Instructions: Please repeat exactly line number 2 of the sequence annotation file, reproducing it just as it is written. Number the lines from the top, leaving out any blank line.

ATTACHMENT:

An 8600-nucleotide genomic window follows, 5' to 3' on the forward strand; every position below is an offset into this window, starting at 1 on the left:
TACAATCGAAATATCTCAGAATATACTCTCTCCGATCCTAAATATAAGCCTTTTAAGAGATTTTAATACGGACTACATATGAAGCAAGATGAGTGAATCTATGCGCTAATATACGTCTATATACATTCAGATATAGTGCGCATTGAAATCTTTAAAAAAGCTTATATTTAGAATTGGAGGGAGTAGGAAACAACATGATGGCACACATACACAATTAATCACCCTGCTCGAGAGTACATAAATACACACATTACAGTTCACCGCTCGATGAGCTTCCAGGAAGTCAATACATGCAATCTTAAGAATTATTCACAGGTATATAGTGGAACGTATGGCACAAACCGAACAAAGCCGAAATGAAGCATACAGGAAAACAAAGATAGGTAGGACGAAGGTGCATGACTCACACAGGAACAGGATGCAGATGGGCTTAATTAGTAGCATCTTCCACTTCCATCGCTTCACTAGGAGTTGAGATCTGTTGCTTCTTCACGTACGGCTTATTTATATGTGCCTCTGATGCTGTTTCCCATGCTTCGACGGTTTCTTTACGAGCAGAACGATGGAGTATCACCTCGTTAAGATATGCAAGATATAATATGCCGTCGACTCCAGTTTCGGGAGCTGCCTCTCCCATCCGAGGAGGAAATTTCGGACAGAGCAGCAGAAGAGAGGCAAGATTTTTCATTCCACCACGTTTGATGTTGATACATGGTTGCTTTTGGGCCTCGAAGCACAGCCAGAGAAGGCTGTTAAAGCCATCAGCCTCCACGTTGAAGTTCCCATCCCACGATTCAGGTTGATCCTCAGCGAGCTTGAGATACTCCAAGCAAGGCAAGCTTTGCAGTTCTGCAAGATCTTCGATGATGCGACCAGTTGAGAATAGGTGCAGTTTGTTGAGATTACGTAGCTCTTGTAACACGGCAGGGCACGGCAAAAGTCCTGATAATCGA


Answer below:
TACAATCGAAATATCTCAGAATATACTCTCTCCGATCCTAAATATAAGCCTTTTAAGAGATTTTAATACGGACTACATATGAAGCAAGATGAGTGAATCTATGCGCTAATATACGTCTATATACATTCAGATATAGTGCGCATTGAAATCTTTAAAAAAGCTTATATTTAGAATTGGAGGGAGTAGGAAACAACATGATGGCACACATACACAATTAATCACCCTGCTCGAGAGTACATAAATACACACATTACAGTTCACCGCTCGATGAGCTTCCAGGAAGTCAATACATGCAATCTTAAGAATTATTCACAGGTATATAGTGGAACGTATGGCACAAACCGAACAAAGCCGAAATGAAGCATACAGGAAAACAAAGATAGGTAGGACGAAGGTGCATGACTCACACAGGAACAGGATGCAGATGGGCTTAATTAGTAGCATCTTCCACTTCCATCGCTTCACTAGGAGTTGAGATCTGTTGCTTCTTCACGTACGGCTTATTTATATGTGCCTCTGATGCTGTTTCCCATGCTTCGACGGTTTCTTTACGAGCAGAACGATGGAGTATCACCTCGTTAAGATATGCAAGATATAATATGCCGTCGACTCCAGTTTCGGGAGCTGCCTCTCCCATCCGAGGAGGAAATTTCGGACAGAGCAGCAGAAGAGAGGCAAGATTTTTCATTCCACCACGTTTGATGTTGATACATGGTTGCTTTTGGGCCTCGAAGCACAGCCAGAGAAGGCTGTTAAAGCCATCAGCCTCCACGTTGAAGTTCCCATCCCACGATTCAGGTTGATCCTCAGCGAGCTTGAGATACTCCAAGCAAGGCAAGCTTTGCAGTTCTGCAAGATCTTCGATGATGCGACCAGTTGAGAATAGGTGCAGTTTGTTGAGATTACGTAGCTCTTGTAACACGGCAGGGCACGGCAAAAGTCCTGATAATCGA